So with the tenth anniversary of Tegan and Sara's seminal album The Con and the twentieth anniversary of Lilith Fair approaching, we caught up with the two to talk about intersectionality, the “testosterone-fueled cock-fest” of the aughts, and whether Lilith Fair’s brand of feminism remains today.
GLAMOUR: What do you remember about your first show at Lilith Fair '98?
Tegan: It was very close to when we graduated high school, so it was a very strange sensation. Being asked to play Lilith Fair was like, We've made it. It did not register or matter we were playing a village stage that actually had nothing to do with Lilith Fair. It wasn't like Sarah McLachlan chose us — it likely would have been the local promoter booking that stage — but it didn't matter. We were so excited anyway. Even then, we were aware of how powerful it was to have so many women on the same bill.
GLAMOUR: What did you know about Lilith Fair from the get-go? What kind of impressions did you have when they first approached you?
Sara: We were in high school [when Lilith Fair started], and I remember hearing about it and thinking it was great and a really cool idea — but we were also in a totally different genre of music because we were in a punk band. I remember thinking it was something my mom and her friends were really excited about. And just to give context: When I was in high school, my mom was the same age basically I am now — her late thirties. So I remember it being, you know, Sarah McLachlan and Sheryl Crow and the Dixie Chicks; these were artists that I was totally aware of, but I was a punk teenager taking drugs and going to raves. I was not necessarily listening to that music.
GLAMOUR: In 2010, did you have any reservations about playing the revival?
Tegan: In a perfect world, all festivals would represent across-the-board diversity: women, people of color, and LGBTQ people. It goes without saying that I wish every festival had that mandate. To me, it's completely a no-brainer; at this point, there's no excuse for why festivals have such low numbers. I truly believe it's complete laziness. I call out all festivals. I think it's absolutely embarrassing, and we're friends with lots of people who throw festivals. It’s shameful. But that being said, I think that there's value in having an all-women festival, even if there were women represented on everything.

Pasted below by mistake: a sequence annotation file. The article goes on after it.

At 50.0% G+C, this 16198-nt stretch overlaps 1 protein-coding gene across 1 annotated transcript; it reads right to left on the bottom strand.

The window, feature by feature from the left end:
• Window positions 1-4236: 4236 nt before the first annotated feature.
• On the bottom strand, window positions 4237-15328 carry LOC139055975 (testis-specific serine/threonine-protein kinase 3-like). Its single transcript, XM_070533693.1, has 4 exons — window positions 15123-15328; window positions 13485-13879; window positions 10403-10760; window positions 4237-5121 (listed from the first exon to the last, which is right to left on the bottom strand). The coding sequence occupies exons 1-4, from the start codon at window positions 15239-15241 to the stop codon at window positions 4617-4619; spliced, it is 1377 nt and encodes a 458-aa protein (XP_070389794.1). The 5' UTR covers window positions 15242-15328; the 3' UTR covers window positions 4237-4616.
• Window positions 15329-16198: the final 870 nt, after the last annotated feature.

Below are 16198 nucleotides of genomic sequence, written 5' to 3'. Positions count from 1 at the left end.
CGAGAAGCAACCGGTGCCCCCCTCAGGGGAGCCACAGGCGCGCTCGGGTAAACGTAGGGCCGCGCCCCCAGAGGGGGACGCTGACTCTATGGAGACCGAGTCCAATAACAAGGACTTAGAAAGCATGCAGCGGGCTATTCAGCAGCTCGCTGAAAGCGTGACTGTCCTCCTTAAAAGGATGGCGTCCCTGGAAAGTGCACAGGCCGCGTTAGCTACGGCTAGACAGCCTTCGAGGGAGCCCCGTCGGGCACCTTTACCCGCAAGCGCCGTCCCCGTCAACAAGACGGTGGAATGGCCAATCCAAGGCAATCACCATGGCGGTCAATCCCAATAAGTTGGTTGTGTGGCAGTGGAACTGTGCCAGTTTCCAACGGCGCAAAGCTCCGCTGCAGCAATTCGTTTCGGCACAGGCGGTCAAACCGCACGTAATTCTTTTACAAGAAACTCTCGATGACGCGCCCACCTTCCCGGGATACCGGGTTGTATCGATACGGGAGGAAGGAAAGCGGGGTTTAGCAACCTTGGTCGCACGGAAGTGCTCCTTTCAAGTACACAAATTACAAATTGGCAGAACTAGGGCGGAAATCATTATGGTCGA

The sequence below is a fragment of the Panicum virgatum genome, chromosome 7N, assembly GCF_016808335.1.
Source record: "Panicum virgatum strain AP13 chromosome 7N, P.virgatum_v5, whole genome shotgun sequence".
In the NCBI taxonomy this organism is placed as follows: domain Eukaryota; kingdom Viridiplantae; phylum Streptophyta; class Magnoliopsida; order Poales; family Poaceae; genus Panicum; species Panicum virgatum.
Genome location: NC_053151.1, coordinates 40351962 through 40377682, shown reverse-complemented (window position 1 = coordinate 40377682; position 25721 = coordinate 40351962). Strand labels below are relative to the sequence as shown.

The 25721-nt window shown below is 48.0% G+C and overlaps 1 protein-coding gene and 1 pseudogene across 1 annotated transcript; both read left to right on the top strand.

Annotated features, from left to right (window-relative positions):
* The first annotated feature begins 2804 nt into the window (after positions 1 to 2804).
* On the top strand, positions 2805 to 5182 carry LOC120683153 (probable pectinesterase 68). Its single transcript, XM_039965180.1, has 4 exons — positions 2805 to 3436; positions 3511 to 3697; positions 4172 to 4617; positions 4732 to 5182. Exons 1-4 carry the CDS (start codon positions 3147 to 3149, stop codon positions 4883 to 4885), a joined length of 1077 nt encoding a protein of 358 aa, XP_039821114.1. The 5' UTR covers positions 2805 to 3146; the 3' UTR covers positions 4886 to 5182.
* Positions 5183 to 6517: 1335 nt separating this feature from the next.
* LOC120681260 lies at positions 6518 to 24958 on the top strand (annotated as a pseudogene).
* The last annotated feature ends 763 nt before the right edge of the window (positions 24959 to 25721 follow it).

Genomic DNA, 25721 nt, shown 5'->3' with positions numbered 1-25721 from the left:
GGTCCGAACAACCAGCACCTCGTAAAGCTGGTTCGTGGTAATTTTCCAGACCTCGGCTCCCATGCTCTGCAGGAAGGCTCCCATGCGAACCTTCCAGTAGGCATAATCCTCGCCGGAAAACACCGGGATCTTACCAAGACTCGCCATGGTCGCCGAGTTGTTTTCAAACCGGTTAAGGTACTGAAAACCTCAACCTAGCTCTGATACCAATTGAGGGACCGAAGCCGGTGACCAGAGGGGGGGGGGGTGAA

Sara: I always have this feeling of [wanting] to be included in all the festivals. I don't want to just have to be on a festival for women or for a festival for gay people or whatever it is. I like the idea that there are festivals that are diverse and speak to a variety of types of genres and music and people. That's where I sort of eventually ended up. But I do believe, at the time, it was a real revolutionary thing.
GLAMOUR: Do you think that Lilith Fair would work today? Would you play the festival?
Tegan: I want to believe it would. When I think about a female-fronted festival right now, with a range of huge artists, from P!nk and Alicia Keys to Lady Gaga and Katy Perry to smaller artists like Tegan and Sara and Shura and MUNA and Grimes, there's just so much incredible music. Look at how successful the Women's March was. Obviously, we have millions of people who feel that women need to still be empowered; young girls still need encouragement and people to look up to.
Sara: I would totally play it. I have a lot of different opinions. There is a part of me that doesn’t want to have to be isolated in subgroups based on my sexuality or my gender. But then on the other hand, I think maybe there's space for all of those things.
GLAMOUR: How would you describe the brand of feminism that Lilith had — and how do you describe what the crowd came there wanting?
Tegan: We were so young when Lilith first started that I wouldn't put words in Sara's mouth for why she did it. But I'm assuming now that we've had 20 years in the business, she probably did it for the same reason why I would want to: because there's such a lack of women at festivals. Even the really alternative festivals — actually, the more alternative the festival, the more men. It opens a whole other can of worms as to why we felt so embraced by punk-pop and pop music because when we were considered an indie-rock band, we were surrounded by men all the time. It's a very white, very heterosexual, and very male world. I often felt like we were outsiders because we weren't even just a female-fronted indie-rock band, we were a queer band, and that didn't always make us feel like we were accepted. It just made us feel awkward. I imagine that a lot of these huge touring rock festivals had no women, or hardly any women, and you look at this lineup of Tracy Chapman, Shawn Colvin, Paula Cole, Sarah McLachlan, Indigo Girls, and Dixie Chicks combining to have a festival, and that seems ideal to me. I feel nervous and awkward playing festivals because there's so much jockeying for position and camaraderie between certain kinds of bands, and often as the only queer band and the only female-fronted band, I feel awkward and left out.